John M. Opitz
56BA, 59MD, 61R

Achievement 2010

John M. Opitz

John M. Opitz is recognized as one of the world's pre-eminent clinical geneticists, an outstanding physician, and a researcher deemed virtually peerless in the realm of clinical genetics.

Born in Hamburg, Germany, Opitz spent most of his childhood there before coming to Iowa City during his high school days. His interest in zoology, evolution, and development began when he was a 15-year-old student working with the late University of Iowa emeritus professor Emil Witschi, an internationally acclaimed embryologist, endocrinologist, and professor of zoology.

Under Professor Witschi's tutelage, Opitz earned his undergraduate zoology degree at the UI in 1956 and was encouraged to continue his formal education here in medicine. He completed a medical degree in 1959 and a pediatrics residency in 1961.

The physician and researcher—who is currently a professor of Pediatrics, Pathology, Human Genetics, and Obstetrics and Gynecology at the University of Utah School of Medicine— has gone on to achieve international stature. One of the first physicians to connect a specific grouping of pediatric anomalies with heredity, he has made landmark contributions to many newly recognized syndromes, several of which bear his name.

Opitz is the founder and continuing (emeritus) editor of the prestigious American Journal of Medical Genetics, which, thanks to his dedication, is the most prominent and respected journal in medical genetics. Through his over 500 papers, many textbook chapters, editorials and book reviews, as well as his ten books, Opitz has described and shared discovery of more syndromes and genetic diseases than any other person. Indeed, he has helped originate a new vocabulary for embryology and genetics.

Opitz's remarkable achievements have been recognized through numerous citations and honors, including honorary degrees from Montana State University and the University of Kiel. In 1987, he was invited to present the Farber lecture, which is the highest honor given by the Society of Pediatric Pathology. Other awards include the Bethesda Award for Research in Mental Retardation, the March of Dimes Lifetime Achievement Award for his dedicated work in genetic science, and the Distinguished Visiting Professor Award of the University of Wisconsin.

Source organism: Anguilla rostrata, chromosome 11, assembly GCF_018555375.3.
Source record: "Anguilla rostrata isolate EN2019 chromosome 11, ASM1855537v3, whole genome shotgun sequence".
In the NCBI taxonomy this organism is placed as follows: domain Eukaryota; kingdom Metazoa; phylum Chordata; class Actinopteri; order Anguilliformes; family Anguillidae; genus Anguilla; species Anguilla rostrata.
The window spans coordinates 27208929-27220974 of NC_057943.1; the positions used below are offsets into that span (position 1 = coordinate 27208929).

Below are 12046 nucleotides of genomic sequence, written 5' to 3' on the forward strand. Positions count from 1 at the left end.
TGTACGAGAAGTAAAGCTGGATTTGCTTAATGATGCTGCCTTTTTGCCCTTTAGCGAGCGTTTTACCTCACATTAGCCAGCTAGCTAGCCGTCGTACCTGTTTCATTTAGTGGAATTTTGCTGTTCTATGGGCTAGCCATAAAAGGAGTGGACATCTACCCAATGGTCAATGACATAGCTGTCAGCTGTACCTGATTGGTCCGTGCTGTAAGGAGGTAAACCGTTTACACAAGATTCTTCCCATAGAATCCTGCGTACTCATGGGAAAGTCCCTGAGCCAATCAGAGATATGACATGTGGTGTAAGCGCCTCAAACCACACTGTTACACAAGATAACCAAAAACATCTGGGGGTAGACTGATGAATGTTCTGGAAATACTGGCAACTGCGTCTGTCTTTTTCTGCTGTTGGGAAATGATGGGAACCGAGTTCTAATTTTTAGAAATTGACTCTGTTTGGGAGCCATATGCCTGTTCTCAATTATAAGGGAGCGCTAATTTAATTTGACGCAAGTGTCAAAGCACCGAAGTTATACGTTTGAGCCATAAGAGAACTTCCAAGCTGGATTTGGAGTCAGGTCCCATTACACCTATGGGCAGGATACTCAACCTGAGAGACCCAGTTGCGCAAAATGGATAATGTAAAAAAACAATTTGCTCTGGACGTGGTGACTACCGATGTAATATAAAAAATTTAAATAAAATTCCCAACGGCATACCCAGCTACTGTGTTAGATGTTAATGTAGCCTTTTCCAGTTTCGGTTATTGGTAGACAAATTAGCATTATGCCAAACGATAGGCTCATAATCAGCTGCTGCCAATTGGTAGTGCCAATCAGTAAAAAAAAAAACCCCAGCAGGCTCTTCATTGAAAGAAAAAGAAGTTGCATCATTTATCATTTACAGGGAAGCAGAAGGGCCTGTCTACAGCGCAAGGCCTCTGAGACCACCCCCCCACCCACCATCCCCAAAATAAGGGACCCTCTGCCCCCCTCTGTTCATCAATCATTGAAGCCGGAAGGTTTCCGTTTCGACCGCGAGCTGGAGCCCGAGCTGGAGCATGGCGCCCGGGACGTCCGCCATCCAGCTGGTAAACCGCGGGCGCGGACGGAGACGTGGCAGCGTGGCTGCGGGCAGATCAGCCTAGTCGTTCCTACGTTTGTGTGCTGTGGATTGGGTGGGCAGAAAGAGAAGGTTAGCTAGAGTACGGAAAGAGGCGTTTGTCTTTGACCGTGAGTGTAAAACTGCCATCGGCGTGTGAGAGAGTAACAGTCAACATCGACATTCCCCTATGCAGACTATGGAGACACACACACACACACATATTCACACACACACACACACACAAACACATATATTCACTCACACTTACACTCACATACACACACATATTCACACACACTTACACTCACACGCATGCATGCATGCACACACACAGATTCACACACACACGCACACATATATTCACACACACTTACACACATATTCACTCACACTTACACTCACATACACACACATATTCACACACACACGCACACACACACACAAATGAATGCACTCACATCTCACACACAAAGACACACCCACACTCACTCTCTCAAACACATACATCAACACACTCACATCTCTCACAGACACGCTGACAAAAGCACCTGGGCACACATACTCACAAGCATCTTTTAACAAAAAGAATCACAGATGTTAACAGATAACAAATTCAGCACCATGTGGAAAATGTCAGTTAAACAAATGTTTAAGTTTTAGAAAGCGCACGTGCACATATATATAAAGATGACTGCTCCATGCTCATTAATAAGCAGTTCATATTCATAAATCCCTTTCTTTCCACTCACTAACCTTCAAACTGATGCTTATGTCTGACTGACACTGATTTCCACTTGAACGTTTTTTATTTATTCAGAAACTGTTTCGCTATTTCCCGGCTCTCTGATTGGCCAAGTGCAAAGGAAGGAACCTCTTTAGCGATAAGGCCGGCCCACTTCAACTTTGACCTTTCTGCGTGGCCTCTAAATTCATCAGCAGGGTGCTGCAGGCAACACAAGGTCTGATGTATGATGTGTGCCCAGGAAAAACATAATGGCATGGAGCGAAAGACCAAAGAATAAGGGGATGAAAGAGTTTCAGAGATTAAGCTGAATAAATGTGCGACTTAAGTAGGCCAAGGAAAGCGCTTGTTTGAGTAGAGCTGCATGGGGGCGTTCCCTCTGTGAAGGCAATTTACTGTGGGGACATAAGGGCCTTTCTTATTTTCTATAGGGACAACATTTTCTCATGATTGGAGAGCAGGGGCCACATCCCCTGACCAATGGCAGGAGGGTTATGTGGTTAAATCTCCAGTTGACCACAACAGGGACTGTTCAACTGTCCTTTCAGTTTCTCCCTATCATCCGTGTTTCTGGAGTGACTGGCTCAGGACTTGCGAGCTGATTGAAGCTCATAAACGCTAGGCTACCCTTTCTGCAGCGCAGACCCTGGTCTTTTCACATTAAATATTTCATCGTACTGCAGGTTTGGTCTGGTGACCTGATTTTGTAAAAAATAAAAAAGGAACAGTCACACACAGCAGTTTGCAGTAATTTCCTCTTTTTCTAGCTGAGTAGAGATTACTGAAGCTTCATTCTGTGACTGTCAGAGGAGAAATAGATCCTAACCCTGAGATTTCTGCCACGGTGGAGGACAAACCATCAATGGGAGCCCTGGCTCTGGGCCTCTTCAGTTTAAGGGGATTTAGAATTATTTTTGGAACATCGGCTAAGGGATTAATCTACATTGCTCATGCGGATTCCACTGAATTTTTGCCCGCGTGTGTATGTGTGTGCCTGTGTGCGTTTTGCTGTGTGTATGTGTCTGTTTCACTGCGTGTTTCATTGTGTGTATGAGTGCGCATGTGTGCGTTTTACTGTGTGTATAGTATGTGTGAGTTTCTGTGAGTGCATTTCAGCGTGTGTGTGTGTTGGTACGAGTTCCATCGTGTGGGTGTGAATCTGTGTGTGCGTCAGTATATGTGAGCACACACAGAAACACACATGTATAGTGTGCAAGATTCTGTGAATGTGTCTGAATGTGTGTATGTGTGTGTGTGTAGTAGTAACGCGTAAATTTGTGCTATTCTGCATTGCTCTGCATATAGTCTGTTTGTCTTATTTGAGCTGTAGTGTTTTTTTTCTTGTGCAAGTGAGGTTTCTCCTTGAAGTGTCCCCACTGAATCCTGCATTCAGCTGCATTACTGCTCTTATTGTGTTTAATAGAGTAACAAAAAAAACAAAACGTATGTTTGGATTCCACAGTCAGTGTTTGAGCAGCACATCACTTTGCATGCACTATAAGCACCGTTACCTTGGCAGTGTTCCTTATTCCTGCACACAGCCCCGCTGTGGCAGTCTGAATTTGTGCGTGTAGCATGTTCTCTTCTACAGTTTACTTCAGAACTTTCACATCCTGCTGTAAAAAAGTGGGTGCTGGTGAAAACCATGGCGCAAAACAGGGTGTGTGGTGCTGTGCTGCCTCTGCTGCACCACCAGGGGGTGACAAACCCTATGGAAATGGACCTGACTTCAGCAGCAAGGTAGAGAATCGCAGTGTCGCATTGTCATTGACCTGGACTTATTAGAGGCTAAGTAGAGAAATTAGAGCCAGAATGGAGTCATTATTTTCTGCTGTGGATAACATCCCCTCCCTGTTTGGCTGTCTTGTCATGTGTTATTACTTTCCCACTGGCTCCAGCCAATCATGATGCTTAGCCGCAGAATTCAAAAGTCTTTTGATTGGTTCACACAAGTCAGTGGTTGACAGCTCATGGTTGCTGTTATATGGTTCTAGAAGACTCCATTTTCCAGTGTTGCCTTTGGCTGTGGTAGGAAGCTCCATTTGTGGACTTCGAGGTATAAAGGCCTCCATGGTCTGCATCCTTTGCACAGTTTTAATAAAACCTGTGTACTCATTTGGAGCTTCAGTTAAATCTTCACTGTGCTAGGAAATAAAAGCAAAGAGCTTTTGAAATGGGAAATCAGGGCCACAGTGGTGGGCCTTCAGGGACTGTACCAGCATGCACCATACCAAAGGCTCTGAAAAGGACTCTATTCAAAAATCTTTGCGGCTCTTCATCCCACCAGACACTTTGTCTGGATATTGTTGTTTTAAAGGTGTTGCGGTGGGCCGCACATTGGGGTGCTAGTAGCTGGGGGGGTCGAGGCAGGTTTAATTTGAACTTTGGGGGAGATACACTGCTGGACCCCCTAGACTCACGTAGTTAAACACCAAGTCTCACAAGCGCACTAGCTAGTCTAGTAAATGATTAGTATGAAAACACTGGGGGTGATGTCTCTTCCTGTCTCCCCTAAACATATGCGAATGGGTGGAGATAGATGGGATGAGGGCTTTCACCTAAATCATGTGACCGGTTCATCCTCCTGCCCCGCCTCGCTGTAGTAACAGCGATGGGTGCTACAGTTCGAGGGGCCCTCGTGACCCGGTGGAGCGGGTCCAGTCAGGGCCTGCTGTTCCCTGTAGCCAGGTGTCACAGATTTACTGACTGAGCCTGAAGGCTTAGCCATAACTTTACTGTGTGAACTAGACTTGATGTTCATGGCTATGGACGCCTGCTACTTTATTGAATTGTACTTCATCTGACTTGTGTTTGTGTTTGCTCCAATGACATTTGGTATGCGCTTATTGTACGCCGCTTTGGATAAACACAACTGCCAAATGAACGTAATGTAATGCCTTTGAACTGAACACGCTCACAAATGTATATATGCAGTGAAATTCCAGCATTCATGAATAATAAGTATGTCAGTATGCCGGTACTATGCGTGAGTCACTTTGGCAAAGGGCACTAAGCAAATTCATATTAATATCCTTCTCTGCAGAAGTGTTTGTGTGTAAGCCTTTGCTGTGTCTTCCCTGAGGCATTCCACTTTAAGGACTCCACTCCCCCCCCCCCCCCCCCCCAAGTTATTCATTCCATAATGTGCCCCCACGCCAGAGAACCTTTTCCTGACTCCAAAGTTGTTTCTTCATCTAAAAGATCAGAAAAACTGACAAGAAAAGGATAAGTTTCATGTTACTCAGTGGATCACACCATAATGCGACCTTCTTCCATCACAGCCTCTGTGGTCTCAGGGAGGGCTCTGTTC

Opitz is an elected fellow of the American Association for the Advancement of Science. His international stature is reflected in the fact that he was elected as a foreign honorary member of the Israeli Society of Medical Genetics, the South African Society of Human Genetics, and the Japanese Society of Human Genetics, and, in 1994, he was awarded the Great Seal of the University of Palermo.

Although his research is outstanding, Opitz is just as committed to people. Today, his patients include children who travel to Utah from around the globe to receive his care.

Thanks to his generosity as a mentor, a new generation of pediatric geneticists and young investigators will continue their own pursuit of the most challenging questions in the life sciences, with the goal of advancing treatment for a wide array of human diseases.

In recognition of his life's work dedicated to the advancement of science and humankind, the University of Iowa is proud to honor John M. Opitz as one of its most distinguished alumni.

Opitz is a life member of the UI Alumni Association.